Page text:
Sister of N. Korean Leader: N. Korea Does Not View S. Korea as Enemy
The powerful sister of North Korean leader Kim Jong-un has repeated criticism of South Korea's defense chief for talk of "preemptive strike" capabilities, but said her country does not view the South as its principal enemy.
In a statement carried by the North's official Korean Central News Agency, Kim Yo-jong said that North Korea would not fire a single bullet or shell at South Korea, adding the North does not view the South as the target of an attack by the North.
Stressing that the North is a nuclear weapons state, Kim reportedly said the two Koreas are countries with the same roots that should not fight each other, adding that the North opposes war.
In her second statement this week, Kim, however, criticized South Korean Defense Minister Suh Wook's remarks again, saying that it was a very dangerous idea for the South Korean military to call North Korea an enemy and discuss the possibility of preemptive strikes against the North.
Suh said on Friday that the South Korean military has capabilities to accurately and quickly strike the origin of a fired North Korean missile as well as command and support facilities in case there are clear signs of a missile launch.
In the Tuesday statement, Kim reportedly warned that if South Korea chooses military confrontation with North Korea, the North's nuclear forces will have to carry out their duty.
Kim and a top North Korean official issued statements on Sunday condemning Suh's remarks, and warned that the North will destroy major targets in Seoul and the South Korean army if the South engages in a dangerous military action such as a preemptive strike.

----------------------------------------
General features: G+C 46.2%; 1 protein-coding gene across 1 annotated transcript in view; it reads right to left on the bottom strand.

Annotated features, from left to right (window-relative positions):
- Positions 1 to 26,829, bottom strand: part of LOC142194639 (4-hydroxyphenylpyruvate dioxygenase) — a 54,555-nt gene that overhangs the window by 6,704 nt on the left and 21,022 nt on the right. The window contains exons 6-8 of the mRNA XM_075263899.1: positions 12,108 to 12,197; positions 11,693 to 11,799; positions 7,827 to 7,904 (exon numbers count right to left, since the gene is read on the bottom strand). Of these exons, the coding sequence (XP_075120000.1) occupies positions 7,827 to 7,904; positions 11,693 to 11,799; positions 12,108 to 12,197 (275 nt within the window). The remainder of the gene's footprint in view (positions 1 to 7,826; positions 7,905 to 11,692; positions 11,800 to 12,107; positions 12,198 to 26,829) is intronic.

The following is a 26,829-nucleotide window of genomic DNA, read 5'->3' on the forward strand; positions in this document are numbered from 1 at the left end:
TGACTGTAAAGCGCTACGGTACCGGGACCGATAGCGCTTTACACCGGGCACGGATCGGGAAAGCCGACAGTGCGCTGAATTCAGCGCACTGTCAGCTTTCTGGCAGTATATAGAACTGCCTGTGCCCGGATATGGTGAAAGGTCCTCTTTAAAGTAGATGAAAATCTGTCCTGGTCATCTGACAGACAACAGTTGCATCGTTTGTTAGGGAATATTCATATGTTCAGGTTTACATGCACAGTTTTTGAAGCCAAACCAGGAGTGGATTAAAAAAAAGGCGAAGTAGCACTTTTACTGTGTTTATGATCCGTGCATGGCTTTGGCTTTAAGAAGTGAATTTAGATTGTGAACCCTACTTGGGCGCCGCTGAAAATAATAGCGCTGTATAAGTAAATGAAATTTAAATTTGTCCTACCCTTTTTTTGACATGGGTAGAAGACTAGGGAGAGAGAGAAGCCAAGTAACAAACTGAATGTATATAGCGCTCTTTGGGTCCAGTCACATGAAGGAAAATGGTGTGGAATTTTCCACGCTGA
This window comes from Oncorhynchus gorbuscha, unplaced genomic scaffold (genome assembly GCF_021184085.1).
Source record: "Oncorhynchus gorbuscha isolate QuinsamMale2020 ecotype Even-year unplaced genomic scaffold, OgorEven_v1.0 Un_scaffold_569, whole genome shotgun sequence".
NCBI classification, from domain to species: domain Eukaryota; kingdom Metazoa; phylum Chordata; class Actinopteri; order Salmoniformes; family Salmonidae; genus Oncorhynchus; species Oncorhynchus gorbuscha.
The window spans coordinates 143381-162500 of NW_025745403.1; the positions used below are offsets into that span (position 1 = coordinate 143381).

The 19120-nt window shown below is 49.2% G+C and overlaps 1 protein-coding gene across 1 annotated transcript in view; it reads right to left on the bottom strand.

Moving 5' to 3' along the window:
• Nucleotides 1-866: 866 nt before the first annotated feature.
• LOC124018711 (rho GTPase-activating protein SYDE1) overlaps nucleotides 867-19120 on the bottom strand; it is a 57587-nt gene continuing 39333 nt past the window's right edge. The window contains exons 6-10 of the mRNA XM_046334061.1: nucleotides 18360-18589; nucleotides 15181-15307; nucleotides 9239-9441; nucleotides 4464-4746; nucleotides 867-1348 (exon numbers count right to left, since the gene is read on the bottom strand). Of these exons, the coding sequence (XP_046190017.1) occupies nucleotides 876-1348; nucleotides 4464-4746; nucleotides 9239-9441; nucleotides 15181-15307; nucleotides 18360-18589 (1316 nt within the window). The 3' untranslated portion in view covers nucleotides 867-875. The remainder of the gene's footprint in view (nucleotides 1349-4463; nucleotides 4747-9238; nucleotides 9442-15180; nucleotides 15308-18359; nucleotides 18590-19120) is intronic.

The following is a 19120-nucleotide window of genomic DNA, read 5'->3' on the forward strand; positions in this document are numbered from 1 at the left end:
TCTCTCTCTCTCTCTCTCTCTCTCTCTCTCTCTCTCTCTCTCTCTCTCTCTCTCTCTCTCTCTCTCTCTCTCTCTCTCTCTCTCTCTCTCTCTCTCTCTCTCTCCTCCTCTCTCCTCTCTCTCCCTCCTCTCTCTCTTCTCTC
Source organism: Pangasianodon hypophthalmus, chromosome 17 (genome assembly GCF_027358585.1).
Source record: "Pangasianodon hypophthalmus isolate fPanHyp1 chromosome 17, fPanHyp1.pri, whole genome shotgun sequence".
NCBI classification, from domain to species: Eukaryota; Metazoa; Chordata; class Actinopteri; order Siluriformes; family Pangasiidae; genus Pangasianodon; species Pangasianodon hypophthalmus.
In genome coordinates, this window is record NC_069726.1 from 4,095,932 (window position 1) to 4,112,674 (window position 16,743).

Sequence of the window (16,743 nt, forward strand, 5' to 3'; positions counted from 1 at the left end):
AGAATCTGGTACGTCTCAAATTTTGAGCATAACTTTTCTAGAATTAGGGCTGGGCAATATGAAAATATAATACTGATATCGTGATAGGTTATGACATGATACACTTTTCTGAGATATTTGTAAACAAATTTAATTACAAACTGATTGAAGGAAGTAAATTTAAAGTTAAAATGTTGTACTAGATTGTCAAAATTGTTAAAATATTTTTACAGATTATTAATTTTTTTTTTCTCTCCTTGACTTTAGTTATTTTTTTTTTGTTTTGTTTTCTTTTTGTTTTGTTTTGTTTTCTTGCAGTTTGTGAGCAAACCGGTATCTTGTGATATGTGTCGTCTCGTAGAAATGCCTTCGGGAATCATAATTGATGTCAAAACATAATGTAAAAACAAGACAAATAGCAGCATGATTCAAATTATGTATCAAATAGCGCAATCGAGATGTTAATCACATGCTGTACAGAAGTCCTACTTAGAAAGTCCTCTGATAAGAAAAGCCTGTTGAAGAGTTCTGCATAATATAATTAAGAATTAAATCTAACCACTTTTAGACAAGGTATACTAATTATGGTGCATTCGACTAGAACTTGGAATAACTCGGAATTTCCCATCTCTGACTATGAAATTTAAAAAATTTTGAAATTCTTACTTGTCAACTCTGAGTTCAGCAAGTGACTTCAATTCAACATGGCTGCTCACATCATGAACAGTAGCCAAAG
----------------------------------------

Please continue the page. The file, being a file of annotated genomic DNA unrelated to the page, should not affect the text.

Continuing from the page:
U.S. Special Representative for North Korea Sung Kim said on Wednesday that Pyongyang could be planning another missile launch or a nuclear test for its April 15 holiday.
The top nuclear envoy made the remarks to reporters when asked about concerns that the North may take provocative action on the occasion of the 110th anniversary of the birth of its founding leader Kim Il-sung.
In a briefing over the phone, Kim said that he didn't want to speculate too much, but it could be another missile launch or a nuclear test.
Kim added that the important thing is that the U.S., in cooperation and coordination with its allies and partners, is prepared to deal with whatever North Korea may undertake.
He emphasized that the U.S. hopes that the North will refrain from further provocation, reaffirming that the U.S. remains open to diplomacy and dialogue with the North.
Officials in Seoul said they are keeping an eye out for developments in North Korea following the U.S. warning.
An official from the unification ministry said on Thursday that intelligence communities in the South and the U.S. are closely watching for signs of test preparations, and that the allies are in close coordination to maintain a firm defense readiness posture.
The official declined to speculate on the possibility of Pyongyang conducting a nuclear test around the birthday anniversary on April 15.
Authorities suspect that the North has begun restoring the number three shaft at its Punggye-ri nuclear testing facility in North Hamgyong Province.